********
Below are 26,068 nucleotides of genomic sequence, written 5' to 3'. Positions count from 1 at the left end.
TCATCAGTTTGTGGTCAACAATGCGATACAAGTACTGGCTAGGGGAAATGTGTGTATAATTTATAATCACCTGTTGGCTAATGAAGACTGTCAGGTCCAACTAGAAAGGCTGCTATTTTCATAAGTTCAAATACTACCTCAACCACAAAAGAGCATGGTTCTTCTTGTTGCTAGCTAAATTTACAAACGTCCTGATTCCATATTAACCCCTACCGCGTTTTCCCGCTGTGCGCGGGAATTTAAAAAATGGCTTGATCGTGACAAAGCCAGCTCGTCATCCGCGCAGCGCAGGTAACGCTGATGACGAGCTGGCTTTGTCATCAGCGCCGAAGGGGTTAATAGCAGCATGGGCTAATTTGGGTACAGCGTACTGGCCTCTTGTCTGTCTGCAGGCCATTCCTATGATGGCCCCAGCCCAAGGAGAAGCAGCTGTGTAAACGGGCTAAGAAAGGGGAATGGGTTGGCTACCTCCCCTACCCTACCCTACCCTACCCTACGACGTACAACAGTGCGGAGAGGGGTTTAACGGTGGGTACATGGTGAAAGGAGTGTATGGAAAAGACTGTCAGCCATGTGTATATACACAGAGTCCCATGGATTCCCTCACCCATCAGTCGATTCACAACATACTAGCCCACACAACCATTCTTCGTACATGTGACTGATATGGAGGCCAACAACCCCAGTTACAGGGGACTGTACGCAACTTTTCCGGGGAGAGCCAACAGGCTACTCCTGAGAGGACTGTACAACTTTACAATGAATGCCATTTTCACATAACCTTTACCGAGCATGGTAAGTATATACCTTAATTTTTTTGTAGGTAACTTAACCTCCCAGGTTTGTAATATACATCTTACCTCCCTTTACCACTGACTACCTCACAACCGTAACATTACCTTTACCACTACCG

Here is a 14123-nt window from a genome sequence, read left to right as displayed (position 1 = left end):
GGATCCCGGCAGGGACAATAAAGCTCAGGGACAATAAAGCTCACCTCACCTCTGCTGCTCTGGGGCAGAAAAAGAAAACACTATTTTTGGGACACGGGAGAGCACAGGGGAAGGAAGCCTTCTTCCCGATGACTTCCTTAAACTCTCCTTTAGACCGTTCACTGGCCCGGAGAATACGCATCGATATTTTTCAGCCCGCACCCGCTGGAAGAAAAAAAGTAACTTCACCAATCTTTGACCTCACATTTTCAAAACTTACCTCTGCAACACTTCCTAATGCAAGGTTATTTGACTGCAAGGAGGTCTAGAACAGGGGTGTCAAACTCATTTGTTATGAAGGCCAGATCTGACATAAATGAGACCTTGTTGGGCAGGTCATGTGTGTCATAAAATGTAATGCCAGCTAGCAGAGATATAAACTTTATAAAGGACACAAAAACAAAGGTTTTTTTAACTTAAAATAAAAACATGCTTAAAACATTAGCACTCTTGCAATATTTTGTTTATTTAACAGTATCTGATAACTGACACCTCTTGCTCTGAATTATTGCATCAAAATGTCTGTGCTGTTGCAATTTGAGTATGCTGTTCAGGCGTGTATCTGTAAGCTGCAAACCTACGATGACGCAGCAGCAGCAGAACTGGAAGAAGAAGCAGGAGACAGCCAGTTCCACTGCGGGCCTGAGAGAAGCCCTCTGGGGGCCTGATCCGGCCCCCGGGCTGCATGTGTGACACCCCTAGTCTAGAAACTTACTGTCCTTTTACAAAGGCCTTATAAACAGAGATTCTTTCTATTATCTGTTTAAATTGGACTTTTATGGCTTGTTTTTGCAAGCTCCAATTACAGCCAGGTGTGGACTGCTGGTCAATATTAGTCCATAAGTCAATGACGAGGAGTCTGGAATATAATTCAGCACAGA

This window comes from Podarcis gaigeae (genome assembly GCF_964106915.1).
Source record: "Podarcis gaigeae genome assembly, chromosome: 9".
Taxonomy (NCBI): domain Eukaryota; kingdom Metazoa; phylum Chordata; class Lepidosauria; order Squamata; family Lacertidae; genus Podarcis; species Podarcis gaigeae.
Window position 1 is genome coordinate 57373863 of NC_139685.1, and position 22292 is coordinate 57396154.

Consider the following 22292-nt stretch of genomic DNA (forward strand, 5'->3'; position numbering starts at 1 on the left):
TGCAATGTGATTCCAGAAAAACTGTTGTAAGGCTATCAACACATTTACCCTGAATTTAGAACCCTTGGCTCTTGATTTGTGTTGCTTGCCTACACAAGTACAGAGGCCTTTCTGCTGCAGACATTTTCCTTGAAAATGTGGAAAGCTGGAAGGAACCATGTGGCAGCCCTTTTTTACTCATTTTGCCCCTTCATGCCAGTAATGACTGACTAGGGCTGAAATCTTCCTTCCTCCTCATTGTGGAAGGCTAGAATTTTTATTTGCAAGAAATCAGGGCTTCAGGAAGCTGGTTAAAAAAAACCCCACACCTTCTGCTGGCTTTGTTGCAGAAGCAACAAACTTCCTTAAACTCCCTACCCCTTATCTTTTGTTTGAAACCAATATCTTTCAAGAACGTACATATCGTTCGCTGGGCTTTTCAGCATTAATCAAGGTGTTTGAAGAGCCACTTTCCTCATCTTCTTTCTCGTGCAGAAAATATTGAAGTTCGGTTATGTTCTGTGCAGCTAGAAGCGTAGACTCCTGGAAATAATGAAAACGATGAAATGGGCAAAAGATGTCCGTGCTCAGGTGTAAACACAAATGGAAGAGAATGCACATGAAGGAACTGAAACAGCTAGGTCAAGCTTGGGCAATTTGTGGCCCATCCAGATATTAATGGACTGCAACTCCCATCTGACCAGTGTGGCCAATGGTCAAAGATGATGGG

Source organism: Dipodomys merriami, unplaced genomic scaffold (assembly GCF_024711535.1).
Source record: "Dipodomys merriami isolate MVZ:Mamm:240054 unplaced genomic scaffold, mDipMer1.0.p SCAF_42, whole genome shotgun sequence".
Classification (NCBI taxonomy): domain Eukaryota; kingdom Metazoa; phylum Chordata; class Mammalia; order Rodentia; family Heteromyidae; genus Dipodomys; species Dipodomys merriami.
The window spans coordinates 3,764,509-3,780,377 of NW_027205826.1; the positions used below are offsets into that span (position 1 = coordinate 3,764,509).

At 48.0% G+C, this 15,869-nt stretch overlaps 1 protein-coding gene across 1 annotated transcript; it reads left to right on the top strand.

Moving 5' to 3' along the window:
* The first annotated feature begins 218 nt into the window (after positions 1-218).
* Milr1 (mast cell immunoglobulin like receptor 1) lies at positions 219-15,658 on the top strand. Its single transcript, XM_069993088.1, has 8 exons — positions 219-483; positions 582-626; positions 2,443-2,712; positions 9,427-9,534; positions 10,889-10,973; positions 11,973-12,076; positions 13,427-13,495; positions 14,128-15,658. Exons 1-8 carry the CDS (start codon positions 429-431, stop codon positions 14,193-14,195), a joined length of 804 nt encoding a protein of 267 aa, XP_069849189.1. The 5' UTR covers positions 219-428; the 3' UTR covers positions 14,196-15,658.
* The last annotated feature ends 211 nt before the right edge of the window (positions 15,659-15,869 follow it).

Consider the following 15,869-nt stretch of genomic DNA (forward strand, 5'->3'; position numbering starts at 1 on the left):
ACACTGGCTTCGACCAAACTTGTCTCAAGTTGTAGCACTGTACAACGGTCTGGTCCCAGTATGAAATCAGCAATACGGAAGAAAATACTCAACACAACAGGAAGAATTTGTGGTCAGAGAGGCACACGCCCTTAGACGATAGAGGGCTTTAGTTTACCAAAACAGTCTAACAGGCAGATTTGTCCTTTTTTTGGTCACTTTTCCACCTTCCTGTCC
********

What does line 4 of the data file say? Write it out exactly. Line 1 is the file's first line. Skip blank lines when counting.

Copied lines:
GGATCCCGGCAGGGACAATAAAGCTCAGGGACAATAAAGCTCACCTCACCTCTGCTGCTCTGGGGCAGAAAAAGAAAACACTATTTTTGGGACACGGGAGAGCACAGGGGAAGGAAGCCTTCTTCCCGATGACTTCCTTAAACTCTCCTTTAGACCGTTCACTGGCCCGGAGAATACGCATCGATATTTTTCAGCCCGCACCCGCTGGAAGAAAAAAAGTAACTTCACCAATCTTTGACCTCACATTTTCAAAACTTACCTCTGCAACACTTCCTAATGCAAGGTTATTTGACTGCAAGGAGGTCTAGAACAGGGGTGTCAAACTCATTTGTTATGAAGGCCAGATCTGACATAAATGAGACCTTGTTGGGCAGGTCATGTGTGTCATAAAATGTAATGCCAGCTAGCAGAGATATAAACTTTATAAAGGACACAAAAACAAAGGTTTTTTTAACTTAAAATAAAAACATGCTTAAAACATTAGCACTCTTGCAATATTTTGTTTATTTAACAGTATCTGATAACTGACACCTCTTGCTCTGAATTATTGCATCAAAATGTCTGTGCTGTTGCAATTTGAGTATGCTGTTCAGGCGTGTATCTGTAAGCTGCAAACCTACGATGACGCAGCAGCAGCAGAACTGGAAGAAGAAGCAGGAGACAGCCAGTTCCACTGCGGGCCTGAGAGAAGCCCTCTGGGGGCCTGATCCGGCCCCCGGGCTGCATGTGTGACACCCCTAGTCTAGAAACTTACTGTCCTTTTACAAAGGCCTTATAAACAGAGATTCTTTCTATTATCTGTTTAAATTGGACTTTTATGGCTTGTTTTTGCAAGCTCCAATTACAGCCAGGTGTGGACTGCTGGTCAATATTAGTCCATAAGTCAATGACGAGGAGTCTGGAATATAATTCAGCACAGA